— ANGLO-IRISH HIGH LIFE
Seventy Years Young. By Elizabeth, Countess of Fingall.
THESE are the memories of the Dowager Lady Fingall, as told to an Irish novelist, Miss Pamela Hinkson, her collaborator; Lady Fingall was the daughter of a West of Ireland county, gentleman; and coming up from the lakes and bogs of Conne-', mara met her future husband, a Plunkett, heir of one of the Lords of the Pale, at one of those great Castle Seasons which Earl Spencer held in the giadow of the Land League. She was to know in this way all the hopes that were to be enter-.- tamed for Ireland from the early 'eighties up to the outbreak of the Great War, and many of the heroes, and among the heroes she numbers not only -men like Horace Plunkett, neighbour and distant cousin of the Fingalls, A. E., Sir Hugh Lane and Redmond, but also the gnglish who gave Ireland their service in the old days—how incredibly long ago it seems notably Gerald Balfour (now the Earl of Balfour) and his Lytton, wife, and George Wyndham, who regarded every minute that he spent outside of Ireland as wasted. As a refrain through the book runs the admonition Of Lord Fingall, first uttered when Horace Plunkett disclosed to him his schemes for a people's regeneration : It is no use giving the Irish what they don't want."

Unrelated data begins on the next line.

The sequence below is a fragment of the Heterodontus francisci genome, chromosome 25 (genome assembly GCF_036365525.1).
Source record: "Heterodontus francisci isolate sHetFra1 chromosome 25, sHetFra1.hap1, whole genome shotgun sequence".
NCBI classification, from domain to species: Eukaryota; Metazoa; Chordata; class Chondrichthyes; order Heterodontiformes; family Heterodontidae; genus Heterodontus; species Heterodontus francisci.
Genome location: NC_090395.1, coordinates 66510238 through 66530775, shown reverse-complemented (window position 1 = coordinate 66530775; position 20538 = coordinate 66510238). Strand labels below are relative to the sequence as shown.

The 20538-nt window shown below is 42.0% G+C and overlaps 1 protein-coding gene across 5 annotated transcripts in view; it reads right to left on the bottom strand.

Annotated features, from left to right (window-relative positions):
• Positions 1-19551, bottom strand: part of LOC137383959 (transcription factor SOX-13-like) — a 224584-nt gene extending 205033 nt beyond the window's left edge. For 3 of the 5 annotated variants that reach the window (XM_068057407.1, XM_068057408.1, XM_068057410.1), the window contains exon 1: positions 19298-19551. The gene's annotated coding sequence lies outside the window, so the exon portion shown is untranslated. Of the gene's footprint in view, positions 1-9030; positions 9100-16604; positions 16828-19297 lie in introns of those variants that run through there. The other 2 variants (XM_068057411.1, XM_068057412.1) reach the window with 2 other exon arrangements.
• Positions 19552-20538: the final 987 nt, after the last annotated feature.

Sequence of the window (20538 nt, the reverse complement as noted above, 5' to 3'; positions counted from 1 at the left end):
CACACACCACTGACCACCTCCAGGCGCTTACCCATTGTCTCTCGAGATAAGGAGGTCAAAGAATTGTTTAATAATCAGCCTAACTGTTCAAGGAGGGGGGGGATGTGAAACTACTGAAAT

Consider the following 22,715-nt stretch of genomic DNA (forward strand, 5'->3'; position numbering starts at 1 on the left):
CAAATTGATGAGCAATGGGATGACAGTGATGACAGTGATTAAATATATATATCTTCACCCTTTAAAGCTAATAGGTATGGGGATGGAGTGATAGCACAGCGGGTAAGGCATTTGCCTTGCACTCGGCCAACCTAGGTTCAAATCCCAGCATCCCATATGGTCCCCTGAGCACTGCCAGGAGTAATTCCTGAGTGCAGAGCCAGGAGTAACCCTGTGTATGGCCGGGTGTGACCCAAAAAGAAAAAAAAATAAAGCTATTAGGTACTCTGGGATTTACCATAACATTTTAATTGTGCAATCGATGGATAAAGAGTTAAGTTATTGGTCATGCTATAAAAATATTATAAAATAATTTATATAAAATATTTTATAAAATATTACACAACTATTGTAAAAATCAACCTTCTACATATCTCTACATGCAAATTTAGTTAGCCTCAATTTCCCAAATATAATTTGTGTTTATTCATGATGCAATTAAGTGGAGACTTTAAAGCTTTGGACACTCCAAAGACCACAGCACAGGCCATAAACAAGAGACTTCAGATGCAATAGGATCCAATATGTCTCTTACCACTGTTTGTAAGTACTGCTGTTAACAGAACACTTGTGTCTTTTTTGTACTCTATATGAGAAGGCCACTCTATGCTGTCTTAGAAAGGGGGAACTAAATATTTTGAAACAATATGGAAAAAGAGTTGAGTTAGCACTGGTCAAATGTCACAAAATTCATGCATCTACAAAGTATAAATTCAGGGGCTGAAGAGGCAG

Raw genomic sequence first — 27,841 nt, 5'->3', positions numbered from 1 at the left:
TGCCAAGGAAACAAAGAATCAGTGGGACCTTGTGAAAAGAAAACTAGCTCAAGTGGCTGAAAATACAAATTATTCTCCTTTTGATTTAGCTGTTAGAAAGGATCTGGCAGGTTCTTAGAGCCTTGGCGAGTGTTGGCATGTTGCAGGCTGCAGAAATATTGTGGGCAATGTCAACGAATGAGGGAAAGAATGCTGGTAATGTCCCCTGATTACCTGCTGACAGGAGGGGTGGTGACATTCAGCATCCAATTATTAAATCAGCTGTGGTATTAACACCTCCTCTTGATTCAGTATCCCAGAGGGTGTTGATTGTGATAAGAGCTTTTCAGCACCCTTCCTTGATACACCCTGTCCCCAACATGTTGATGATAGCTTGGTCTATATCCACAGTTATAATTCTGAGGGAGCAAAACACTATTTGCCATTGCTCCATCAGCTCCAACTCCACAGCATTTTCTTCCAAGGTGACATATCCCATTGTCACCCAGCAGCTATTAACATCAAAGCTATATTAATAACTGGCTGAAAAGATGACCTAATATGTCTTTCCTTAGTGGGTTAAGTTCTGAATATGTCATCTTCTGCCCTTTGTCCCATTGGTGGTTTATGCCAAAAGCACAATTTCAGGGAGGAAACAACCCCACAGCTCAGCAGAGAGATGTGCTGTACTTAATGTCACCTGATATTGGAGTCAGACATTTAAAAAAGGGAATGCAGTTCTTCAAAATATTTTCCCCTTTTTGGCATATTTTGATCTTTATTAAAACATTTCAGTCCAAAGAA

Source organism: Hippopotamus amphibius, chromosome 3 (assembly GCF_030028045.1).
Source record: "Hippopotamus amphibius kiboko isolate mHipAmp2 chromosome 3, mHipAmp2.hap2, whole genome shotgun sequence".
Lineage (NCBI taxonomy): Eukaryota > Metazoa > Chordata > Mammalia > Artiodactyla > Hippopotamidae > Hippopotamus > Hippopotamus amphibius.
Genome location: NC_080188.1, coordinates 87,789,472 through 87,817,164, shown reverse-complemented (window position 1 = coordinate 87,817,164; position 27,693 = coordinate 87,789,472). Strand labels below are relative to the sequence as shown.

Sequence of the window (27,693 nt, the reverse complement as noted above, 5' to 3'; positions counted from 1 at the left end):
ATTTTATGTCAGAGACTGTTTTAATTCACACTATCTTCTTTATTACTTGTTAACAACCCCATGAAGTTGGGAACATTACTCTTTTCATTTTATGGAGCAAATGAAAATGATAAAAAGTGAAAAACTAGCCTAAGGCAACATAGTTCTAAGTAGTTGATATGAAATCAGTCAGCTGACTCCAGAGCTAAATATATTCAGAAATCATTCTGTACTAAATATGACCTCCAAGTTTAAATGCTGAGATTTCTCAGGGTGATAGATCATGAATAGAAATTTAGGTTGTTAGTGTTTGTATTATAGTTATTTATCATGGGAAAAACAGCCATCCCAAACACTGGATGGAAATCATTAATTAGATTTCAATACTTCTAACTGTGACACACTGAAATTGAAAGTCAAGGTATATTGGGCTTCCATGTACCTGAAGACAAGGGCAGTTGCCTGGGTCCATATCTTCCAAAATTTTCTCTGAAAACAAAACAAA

It should not be thought, that Lady Fingall's . memoirs, consist entirely of a melancholy recitation of what might have been, if the Irish had welcomed improvement froth above. In general Seventy Years Young lives up to its title. It is a gay, gossipy book in most of its parts, full of livelY anecdotes of the great and/or good, in England as well as in Ireland, told without malice. Among others Edward VII; King George V, A. J. Balfour, Earl Haig are shown in the intimacies of their life and thought. The most charming part of Lady Fingall's story is, however,. its beginning, where an element of real poetry enters into the description of the life of a devout and impoverished Connemara family sixtY years ago. Some of the society chapters could have done with a little editing and putting together. I counted three "of courses" on a couple of pages, the expression being sometimes used in the sense of "as everybody must know," when in fact you don't know. Mr. Neville Chamberlain is, of course, Prime Minister ; but there is no "of course " about Lord —'s connexion with the Montmorencies.
- J. M. HONE.